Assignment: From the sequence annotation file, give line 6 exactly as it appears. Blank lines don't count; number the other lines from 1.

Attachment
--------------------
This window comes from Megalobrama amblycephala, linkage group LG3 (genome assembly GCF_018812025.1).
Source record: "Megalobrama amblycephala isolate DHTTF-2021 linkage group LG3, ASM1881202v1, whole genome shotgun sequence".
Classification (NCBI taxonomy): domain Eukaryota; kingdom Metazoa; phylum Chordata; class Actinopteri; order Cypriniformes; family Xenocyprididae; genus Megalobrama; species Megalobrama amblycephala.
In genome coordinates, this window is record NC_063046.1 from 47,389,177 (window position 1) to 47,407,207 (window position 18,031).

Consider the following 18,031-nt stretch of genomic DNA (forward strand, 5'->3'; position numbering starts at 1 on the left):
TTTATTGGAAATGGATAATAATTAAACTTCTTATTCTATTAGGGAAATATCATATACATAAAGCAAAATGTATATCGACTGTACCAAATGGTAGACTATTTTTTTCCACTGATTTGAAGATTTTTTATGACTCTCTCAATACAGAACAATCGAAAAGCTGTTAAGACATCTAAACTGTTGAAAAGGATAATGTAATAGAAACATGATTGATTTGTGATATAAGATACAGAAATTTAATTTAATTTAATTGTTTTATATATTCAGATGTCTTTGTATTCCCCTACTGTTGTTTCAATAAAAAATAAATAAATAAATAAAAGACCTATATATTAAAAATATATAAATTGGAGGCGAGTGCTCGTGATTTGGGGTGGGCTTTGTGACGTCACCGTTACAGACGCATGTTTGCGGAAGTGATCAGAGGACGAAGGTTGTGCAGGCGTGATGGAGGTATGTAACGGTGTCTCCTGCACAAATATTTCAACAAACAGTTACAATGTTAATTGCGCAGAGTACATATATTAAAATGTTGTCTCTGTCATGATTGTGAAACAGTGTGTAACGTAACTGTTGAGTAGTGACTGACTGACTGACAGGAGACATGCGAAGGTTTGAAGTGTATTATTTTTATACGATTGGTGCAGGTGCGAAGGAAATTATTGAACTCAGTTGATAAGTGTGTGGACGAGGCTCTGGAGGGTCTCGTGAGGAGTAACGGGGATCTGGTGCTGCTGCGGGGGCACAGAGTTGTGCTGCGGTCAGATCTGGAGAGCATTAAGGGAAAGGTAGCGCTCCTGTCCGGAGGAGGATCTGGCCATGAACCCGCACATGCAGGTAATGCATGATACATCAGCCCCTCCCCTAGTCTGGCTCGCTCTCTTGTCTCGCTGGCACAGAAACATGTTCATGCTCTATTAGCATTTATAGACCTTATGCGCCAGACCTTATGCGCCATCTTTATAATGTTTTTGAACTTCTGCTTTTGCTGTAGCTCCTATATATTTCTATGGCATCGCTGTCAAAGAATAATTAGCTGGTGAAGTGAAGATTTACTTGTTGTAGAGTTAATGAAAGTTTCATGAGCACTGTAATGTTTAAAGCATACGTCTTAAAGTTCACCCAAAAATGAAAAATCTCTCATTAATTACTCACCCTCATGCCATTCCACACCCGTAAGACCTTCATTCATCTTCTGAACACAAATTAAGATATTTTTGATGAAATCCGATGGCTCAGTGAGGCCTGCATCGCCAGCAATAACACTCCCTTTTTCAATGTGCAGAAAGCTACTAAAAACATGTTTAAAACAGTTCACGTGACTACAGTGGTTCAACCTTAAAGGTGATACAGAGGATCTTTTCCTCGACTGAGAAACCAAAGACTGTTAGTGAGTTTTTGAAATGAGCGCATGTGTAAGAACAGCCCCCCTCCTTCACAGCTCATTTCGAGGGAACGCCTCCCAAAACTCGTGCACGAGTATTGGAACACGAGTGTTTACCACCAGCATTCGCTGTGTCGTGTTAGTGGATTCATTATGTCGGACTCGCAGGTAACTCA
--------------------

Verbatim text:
TTTATTGGAAATGGATAATAATTAAACTTCTTATTCTATTAGGGAAATATCATATACATAAAGCAAAATGTATATCGACTGTACCAAATGGTAGACTATTTTTTTCCACTGATTTGAAGATTTTTTATGACTCTCTCAATACAGAACAATCGAAAAGCTGTTAAGACATCTAAACTGTTGAAAAGGATAATGTAATAGAAACATGATTGATTTGTGATATAAGATACAGAAATTTAATTTAATTTAATTGTTTTATATATTCAGATGTCTTTGTATTCCCCTACTGTTGTTTCAATAAAAAATAAATAAATAAATAAAAGACCTATATATTAAAAATATATAAATTGGAGGCGAGTGCTCGTGATTTGGGGTGGGCTTTGTGACGTCACCGTTACAGACGCATGTTTGCGGAAGTGATCAGAGGACGAAGGTTGTGCAGGCGTGATGGAGGTATGTAACGGTGTCTCCTGCACAAATATTTCAACAAACAGTTACAATGTTAATTGCGCAGAGTACATATATTAAAATGTTGTCTCTGTCATGATTGTGAAACAGTGTGTAACGTAACTGTTGAGTAGTGACTGACTGACTGACAGGAGACATGCGAAGGTTTGAAGTGTATTATTTTTATACGATTGGTGCAGGTGCGAAGGAAATTATTGAACTCAGTTGATAAGTGTGTGGACGAGGCTCTGGAGGGTCTCGTGAGGAGTAACGGGGATCTGGTGCTGCTGCGGGGGCACAGAGTTGTGCTGCGGTCAGATCTGGAGAGCATTAAGGGAAAGGTAGCGCTCCTGTCCGGAGGAGGATCTGGCCATGAACCCGCACATGCAGGTAATGCATGATACATCAGCCCCTCCCCTAGTCTGGCTCGCTCTCTTGTCTCGCTGGCACAGAAACATGTTCATGCTCTATTAGCATTTATAGACCTTATGCGCCAGACCTTATGCGCCATCTTTATAATGTTTTTGAACTTCTGCTTTTGCTGTAGCTCCTATATATTTCTATGGCATCGCTGTCAAAGAATAATTAGCTGGTGAAGTGAAGATTTACTTGTTGTAGAGTTAATGAAAGTTTCATGAGCACTGTAATGTTTAAAGCATACGTCTTAAAGTTCACCCAAAAATGAAAAATCTCTCATTAATTACTCACCCTCATGCCATTCCACACCCGTAAGACCTTCATTCATCTTCTGAACACAAATTAAGATATTTTTGATGAAATCCGATGGCTCAGTGAGGCCTGCATCGCCAGCAATAACACTCCCTTTTTCAATGTGCAGAAAGCTACTAAAAACATGTTTAAAACAGTTCACGTGACTACAGTGGTTCAACCTTAAAGGTGATACAGAGGATCTTTTCCTCGACTGAGAAACCAAAGACTGTTAGTGAGTTTTTGAAATGAGCGCATGTGTAAGAACAGCCCCCCTCCTTCACAGCTCATTTCGAGGGAACGCCTCCCAAAACTCGTGCACGAGTATTGGAACACGAGTGTTTACCACCAGCATTCGCTGTGTCGTGTTAGTGGATTCATTATGTCGGACTCGCAGGTAACTCA